However, the long-term effects of multiple quick deletions of sub-par first articles by brand new users are potentially disastrous. A user whose work is deleted is much less likely to stay and contribute. This creates a significant barrier to entry for new users.
“Back when I joined, I could write a simple page, and then continue editing it to improve it over time. Today that same quality of writing would likely be deleted.” –TOR
The important note is that this is not a technical barrier, but rather a consequence of our values and the ways in which we choose to police our rules.
Proposed solutions (raised, but not discussed in detail during the Salon meeting):
- reform the administrator election process,
- provide communication training to administrators,
- create a tool to enable communication with new content creators.
The Greeters Group
The Polish Wikipedia used to have a group of community builders and newbie mentors, called the Greeters Group. Members of this group reached out and personally greeted each new user with a friendly message.
While no data was quoted at the meeting, all attendees recalled this as a successful and important initiative.
- initiative led by a single user – Przykuta,
- died when he became inactive.
- identify key community processes and recruit leaders to ensure they continue (leadership succession planning within the community),
- immediate, personal positive feedback seems to work as a user acquisition tactic.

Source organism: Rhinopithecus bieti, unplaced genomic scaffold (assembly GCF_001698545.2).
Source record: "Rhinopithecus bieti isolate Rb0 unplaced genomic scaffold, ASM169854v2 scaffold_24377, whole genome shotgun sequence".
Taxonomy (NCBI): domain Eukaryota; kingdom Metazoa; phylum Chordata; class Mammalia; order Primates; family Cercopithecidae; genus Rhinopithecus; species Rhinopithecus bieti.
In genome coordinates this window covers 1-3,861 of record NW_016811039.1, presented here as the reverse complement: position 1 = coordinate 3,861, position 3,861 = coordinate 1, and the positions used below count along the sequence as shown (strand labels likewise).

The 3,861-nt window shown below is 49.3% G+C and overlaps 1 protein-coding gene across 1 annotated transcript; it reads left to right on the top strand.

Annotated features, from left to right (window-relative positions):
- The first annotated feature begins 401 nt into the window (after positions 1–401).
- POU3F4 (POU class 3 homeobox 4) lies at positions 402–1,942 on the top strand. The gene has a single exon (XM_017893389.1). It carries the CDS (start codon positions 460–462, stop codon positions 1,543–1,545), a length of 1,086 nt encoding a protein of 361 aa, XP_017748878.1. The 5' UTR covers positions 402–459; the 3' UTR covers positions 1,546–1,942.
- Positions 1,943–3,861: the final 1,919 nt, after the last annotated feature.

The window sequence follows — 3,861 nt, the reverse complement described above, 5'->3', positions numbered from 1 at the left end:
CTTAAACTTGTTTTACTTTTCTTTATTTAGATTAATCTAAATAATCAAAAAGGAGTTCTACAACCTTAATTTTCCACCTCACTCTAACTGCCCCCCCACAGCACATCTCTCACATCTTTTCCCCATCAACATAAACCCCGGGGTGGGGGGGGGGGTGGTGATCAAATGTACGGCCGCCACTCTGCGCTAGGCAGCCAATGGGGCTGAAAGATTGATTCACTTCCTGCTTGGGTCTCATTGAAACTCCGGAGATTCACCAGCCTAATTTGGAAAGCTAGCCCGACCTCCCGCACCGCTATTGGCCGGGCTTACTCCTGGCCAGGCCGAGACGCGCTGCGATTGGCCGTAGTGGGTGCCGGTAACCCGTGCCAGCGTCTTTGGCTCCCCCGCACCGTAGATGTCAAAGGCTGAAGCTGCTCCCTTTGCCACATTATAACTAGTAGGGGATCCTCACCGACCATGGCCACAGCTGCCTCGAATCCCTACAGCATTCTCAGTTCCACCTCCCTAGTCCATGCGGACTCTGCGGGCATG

The Wikisource and Wiktionary: a completely different beast
We noted that while the Wikipedia community is large, and has a set of issues, our other projects have much smaller communities, with completely different sets of challenges.
It makes sense to approach the issue of community health not as a single problem, but rather a set of interconnected problems to solve.
- we need separate community building approaches for the different projects,
- what can small projects learn from the early years of Wikipedia and it’s early growth phase?
Improving the Health of the Community we Have Today
Value of Live Meetings
Multiple people have pointed at the value of live, physical meetings on their personal experience as Wikimedians.
The positive results of meetings cited were:
- forming lasting friendships with fellow wikimedians,
- receiving positive feedback on our work on wikimedia projects (largely lacking in day-to-day editing on-line).
Currently a portion of the Polish community meets regularly twice a year.
Smaller, regular local meetings (city-level) were pointed to as a tool that could help maintain activity and expand the number of wikimedians who participate in live meet-ups.
Quote: “There’s this photo taken in 2011, of Maikking and me, resting on a couch after Polish Wikipedia’s 10th birthday celebrations. We created that event together because we liked each other and it was a well-prepared event. It would not have happened if we hadn’t met live earlier and become friends.” –Magalia